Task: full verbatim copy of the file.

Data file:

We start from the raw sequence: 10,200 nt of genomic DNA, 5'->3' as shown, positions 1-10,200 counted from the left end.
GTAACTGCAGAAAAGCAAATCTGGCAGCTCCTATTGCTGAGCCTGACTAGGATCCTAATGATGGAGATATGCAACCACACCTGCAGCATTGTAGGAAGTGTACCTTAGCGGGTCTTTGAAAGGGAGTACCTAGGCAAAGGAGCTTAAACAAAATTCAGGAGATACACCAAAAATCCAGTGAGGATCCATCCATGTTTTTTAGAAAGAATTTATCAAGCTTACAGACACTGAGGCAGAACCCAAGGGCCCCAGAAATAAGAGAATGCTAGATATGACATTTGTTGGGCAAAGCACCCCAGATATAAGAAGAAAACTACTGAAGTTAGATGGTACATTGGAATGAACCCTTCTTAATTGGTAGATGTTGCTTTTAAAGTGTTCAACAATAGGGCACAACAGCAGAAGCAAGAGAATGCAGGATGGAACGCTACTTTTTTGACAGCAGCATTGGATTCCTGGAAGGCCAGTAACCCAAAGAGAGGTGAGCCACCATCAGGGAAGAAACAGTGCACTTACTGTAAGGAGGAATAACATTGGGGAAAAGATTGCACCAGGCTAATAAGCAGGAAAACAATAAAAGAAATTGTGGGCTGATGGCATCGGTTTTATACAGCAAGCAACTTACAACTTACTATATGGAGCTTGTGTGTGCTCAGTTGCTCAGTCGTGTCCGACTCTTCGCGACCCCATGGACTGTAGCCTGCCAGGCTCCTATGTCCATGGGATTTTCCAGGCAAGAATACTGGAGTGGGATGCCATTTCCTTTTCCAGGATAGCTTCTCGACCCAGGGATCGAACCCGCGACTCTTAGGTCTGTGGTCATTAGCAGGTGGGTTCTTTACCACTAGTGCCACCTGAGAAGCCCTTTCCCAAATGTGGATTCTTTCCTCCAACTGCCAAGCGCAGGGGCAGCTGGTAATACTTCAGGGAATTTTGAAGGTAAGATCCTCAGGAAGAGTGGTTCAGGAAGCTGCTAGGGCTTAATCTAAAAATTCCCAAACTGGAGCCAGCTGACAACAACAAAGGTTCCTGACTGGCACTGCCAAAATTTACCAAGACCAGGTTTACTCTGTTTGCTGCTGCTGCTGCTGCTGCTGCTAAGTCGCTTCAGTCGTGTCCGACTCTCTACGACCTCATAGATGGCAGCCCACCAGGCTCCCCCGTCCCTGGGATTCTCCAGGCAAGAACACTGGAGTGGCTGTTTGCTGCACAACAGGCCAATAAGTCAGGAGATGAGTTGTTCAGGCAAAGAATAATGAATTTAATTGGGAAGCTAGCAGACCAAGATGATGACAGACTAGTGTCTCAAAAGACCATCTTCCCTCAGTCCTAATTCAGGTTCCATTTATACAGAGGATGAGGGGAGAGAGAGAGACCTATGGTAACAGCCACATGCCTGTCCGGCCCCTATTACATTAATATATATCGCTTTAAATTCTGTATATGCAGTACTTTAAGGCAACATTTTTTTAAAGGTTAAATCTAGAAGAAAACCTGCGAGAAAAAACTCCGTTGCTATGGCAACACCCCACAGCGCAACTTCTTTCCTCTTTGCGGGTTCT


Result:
We start from the raw sequence: 10,200 nt of genomic DNA, 5'->3' as shown, positions 1-10,200 counted from the left end.
GTAACTGCAGAAAAGCAAATCTGGCAGCTCCTATTGCTGAGCCTGACTAGGATCCTAATGATGGAGATATGCAACCACACCTGCAGCATTGTAGGAAGTGTACCTTAGCGGGTCTTTGAAAGGGAGTACCTAGGCAAAGGAGCTTAAACAAAATTCAGGAGATACACCAAAAATCCAGTGAGGATCCATCCATGTTTTTTAGAAAGAATTTATCAAGCTTACAGACACTGAGGCAGAACCCAAGGGCCCCAGAAATAAGAGAATGCTAGATATGACATTTGTTGGGCAAAGCACCCCAGATATAAGAAGAAAACTACTGAAGTTAGATGGTACATTGGAATGAACCCTTCTTAATTGGTAGATGTTGCTTTTAAAGTGTTCAACAATAGGGCACAACAGCAGAAGCAAGAGAATGCAGGATGGAACGCTACTTTTTTGACAGCAGCATTGGATTCCTGGAAGGCCAGTAACCCAAAGAGAGGTGAGCCACCATCAGGGAAGAAACAGTGCACTTACTGTAAGGAGGAATAACATTGGGGAAAAGATTGCACCAGGCTAATAAGCAGGAAAACAATAAAAGAAATTGTGGGCTGATGGCATCGGTTTTATACAGCAAGCAACTTACAACTTACTATATGGAGCTTGTGTGTGCTCAGTTGCTCAGTCGTGTCCGACTCTTCGCGACCCCATGGACTGTAGCCTGCCAGGCTCCTATGTCCATGGGATTTTCCAGGCAAGAATACTGGAGTGGGATGCCATTTCCTTTTCCAGGATAGCTTCTCGACCCAGGGATCGAACCCGCGACTCTTAGGTCTGTGGTCATTAGCAGGTGGGTTCTTTACCACTAGTGCCACCTGAGAAGCCCTTTCCCAAATGTGGATTCTTTCCTCCAACTGCCAAGCGCAGGGGCAGCTGGTAATACTTCAGGGAATTTTGAAGGTAAGATCCTCAGGAAGAGTGGTTCAGGAAGCTGCTAGGGCTTAATCTAAAAATTCCCAAACTGGAGCCAGCTGACAACAACAAAGGTTCCTGACTGGCACTGCCAAAATTTACCAAGACCAGGTTTACTCTGTTTGCTGCTGCTGCTGCTGCTGCTGCTAAGTCGCTTCAGTCGTGTCCGACTCTCTACGACCTCATAGATGGCAGCCCACCAGGCTCCCCCGTCCCTGGGATTCTCCAGGCAAGAACACTGGAGTGGCTGTTTGCTGCACAACAGGCCAATAAGTCAGGAGATGAGTTGTTCAGGCAAAGAATAATGAATTTAATTGGGAAGCTAGCAGACCAAGATGATGACAGACTAGTGTCTCAAAAGACCATCTTCCCTCAGTCCTAATTCAGGTTCCATTTATACAGAGGATGAGGGGAGAGAGAGAGACCTATGGTAACAGCCACATGCCTGTCCGGCCCCTATTACATTAATATATATCGCTTTAAATTCTGTATATGCAGTACTTTAAGGCAACATTTTTTTAAAGGTTAAATCTAGAAGAAAACCTGCGAGAAAAAACTCCGTTGCTATGGCAACACCCCACAGCGCAACTTCTTTCCTCTTTGCGGGTTCT